U.S. manufacturing expanded in April for the second straight month, suggesting that factories are adapting to a strong dollar and economic weakness overseas, according to a private survey.
The Institute for Supply Management said Monday that its manufacturing index came in at 50.8 last month, down from March’s 51.8 reading but above the 50 threshold that signals growth. The March number had snapped a five-month losing streak for manufacturers.
Export orders grew faster in April. Still, the index came in below economists’ expectations, and new orders and production grew more slowly last month than they did in March. A measure of employment fell, suggesting that factories are cutting workers.
Eleven of 18 manufacturing industries reported growth last month, and 15 reported increases in new orders and production. “This morning’s report brings another welcome sign of stabilization for the U.S. manufacturing sector,” Barclays economist Rob Martin wrote in a research report.
The dollar surged last year, but has fallen since January, giving American factories some relief. A strong dollar makes U.S. goods more expensive in foreign markets. Bradley Holcomb, chair of ISM’s manufacturing survey committee, expects manufacturing to show resiliency “if the dollar continues to behave itself.”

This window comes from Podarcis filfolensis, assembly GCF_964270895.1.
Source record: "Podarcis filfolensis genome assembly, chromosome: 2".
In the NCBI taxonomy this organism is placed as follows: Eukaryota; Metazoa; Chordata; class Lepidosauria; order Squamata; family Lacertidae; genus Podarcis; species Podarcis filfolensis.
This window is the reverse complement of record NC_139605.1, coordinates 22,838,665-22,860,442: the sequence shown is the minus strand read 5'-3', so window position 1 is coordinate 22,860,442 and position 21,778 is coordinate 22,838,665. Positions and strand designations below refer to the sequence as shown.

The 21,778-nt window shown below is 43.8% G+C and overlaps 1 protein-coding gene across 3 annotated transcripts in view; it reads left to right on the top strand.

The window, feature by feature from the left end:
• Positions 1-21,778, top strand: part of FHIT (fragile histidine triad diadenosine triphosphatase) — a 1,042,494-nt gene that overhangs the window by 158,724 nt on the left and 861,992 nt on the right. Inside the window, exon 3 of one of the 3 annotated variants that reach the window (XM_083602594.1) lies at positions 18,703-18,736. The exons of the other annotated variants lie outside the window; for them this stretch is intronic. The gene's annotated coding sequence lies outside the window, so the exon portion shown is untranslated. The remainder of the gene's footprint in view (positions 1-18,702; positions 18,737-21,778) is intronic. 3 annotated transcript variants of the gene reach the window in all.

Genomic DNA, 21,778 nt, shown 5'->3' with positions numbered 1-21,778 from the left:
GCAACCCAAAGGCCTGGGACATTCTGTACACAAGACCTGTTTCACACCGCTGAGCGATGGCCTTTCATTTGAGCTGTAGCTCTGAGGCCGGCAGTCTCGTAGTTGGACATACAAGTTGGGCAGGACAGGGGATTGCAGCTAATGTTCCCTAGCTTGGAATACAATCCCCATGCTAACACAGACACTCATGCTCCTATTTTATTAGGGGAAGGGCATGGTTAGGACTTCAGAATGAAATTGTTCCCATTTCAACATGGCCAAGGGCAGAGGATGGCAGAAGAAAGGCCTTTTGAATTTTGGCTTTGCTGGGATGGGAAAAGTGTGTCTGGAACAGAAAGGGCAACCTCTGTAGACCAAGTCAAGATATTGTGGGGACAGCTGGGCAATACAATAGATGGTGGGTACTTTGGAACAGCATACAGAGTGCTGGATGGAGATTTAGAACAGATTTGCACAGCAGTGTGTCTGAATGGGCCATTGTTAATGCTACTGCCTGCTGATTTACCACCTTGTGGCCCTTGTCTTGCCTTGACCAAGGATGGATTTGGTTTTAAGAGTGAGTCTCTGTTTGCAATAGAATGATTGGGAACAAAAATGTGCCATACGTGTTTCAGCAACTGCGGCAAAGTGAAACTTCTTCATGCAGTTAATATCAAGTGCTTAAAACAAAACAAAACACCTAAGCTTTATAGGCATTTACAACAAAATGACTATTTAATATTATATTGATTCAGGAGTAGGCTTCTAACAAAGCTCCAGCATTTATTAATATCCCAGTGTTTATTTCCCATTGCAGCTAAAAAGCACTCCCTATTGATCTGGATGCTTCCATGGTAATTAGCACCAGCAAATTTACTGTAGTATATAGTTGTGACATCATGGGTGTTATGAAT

The ISM, a trade group of purchasing managers, surveys about 200 U.S. companies each month.
Last week, the Commerce Department reported that orders to U.S. factories for long-lasting goods rose in March, rebounding from a drop in February. But the gain was generated by rising demand for military equipment, a volatile category. Excluding defense, durable goods orders dropped 1 percent in March.
The American economy has drawn more strength from services than manufacturing. The ISM’s services index has come in above 50 every month since January 2010.